A Wreath for Emmett Till

( 3 )

Overview

In 1955, people all over the United States knew that Emmett Louis Till was a fourteen-year-old African American boy lynched for supposedly whistling at a white woman in Mississippi. The brutality of his murder, the open-casket funeral, and the acquittal of the men tried for the crime drew wide media attention.

Award-winning poet Marilyn Nelson reminds us of the boy whose fate helped spark the civil rights movement. This martyr's wreath, woven...
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A Wreath for Emmett Till

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Overview

In 1955, people all over the United States knew that Emmett Louis Till was a fourteen-year-old African American boy lynched for supposedly whistling at a white woman in Mississippi. The brutality of his murder, the open-casket funeral, and the acquittal of the men tried for the crime drew wide media attention.

Award-winning poet Marilyn Nelson reminds us of the boy whose fate helped spark the civil rights movement. This martyr's wreath, woven from a little-known but sophisticated form of poetry, challenges us to speak out against modern-day injustices, to "speak what we see."
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Editorial Reviews

Publishers Weekly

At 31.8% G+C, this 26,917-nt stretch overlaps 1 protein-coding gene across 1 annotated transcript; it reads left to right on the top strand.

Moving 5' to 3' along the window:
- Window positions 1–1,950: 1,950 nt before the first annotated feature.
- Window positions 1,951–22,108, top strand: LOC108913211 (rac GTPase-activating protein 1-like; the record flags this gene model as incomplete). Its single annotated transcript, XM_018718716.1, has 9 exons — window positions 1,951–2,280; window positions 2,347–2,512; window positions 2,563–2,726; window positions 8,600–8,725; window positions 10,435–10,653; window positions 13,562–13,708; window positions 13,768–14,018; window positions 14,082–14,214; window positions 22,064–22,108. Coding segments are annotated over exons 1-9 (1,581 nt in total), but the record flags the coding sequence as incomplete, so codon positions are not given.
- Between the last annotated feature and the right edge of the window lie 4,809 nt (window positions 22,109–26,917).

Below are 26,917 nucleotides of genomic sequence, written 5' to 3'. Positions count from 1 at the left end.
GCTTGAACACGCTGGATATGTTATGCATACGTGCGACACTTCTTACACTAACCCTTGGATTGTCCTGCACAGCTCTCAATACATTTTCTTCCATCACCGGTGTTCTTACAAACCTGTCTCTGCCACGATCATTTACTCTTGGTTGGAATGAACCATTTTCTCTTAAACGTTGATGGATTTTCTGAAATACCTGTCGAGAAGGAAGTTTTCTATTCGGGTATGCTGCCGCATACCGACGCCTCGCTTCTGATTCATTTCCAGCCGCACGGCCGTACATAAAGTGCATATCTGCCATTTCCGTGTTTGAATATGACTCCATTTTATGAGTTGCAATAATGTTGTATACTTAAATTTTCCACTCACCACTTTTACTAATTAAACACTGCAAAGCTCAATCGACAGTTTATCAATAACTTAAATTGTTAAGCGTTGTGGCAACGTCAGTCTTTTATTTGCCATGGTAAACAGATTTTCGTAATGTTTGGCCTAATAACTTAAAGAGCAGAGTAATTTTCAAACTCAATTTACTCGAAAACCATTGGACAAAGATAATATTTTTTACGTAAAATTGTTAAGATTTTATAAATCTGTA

Nelson's (The Fields of Praise) brilliant heroic crown of sonnets serves not only as an elegy for Emmett Till, the African-American boy from Chicago brutally killed at age 14 while he was visiting Southern relatives in 1955, but also as a compelling invitation to bear witness. As the poet explains in a foreword, a heroic crown of sonnets is comprised of a sequence of 15 interlinked sonnets; each takes the last line of the previous sonnet as its first line, and the form results here in a eulogy both stately and poignant. One especially effective example of this transition occurs when the word "tears" moves from verb to noun: "A mob/ heartless and heedless, answering to no god,/ tears through the patchwork drapery of our dreams" ends one sonnet, which leads into the next, "Tears, through the patchwork drapery of dream,/ for the hanging bodies, the men on flaming pyres,/ the crowds standing around like devil choirs." Both the book's heartrending topic of murderous racism and the linguistically complex form require a sophisticated reader. Nelson's text suggests that readers must acknowledge their inhumanity so that they can make different choices: "If I could forget, believe me, I would," says the narrator. "Emmett Till's name still catches in my throat." For his first book for children, Lardy's remarkable paintings capture the rising emotion and denouement of the historical event, and both text and art weave together the repeated phrases and colors that create a powerful, graceful whole. On a stark blood-red page, the five murderers appear as black crows, while Emmett's face looks directly at readers through a circle of barbed wire thorns. The image is later echoed with the ring of wildflowers that compose a brightly-colored funereal wreath. As if anticipating questions about the book's startling literary allusions and visual symbolism, author and artist both provide explanations. While the book does not flinch from depicting atrocity, in the end, it offers readers hope: "In my house," the narrator says, "there is still something called grace,/ which melts ice shards of hate and makes hearts whole." For those readers who are ready to confront the evil and goodness of which human beings are capable, this wise book is both haunting and memorable. Ages 12-up. (Apr.) Copyright 2005 Reed Business Information.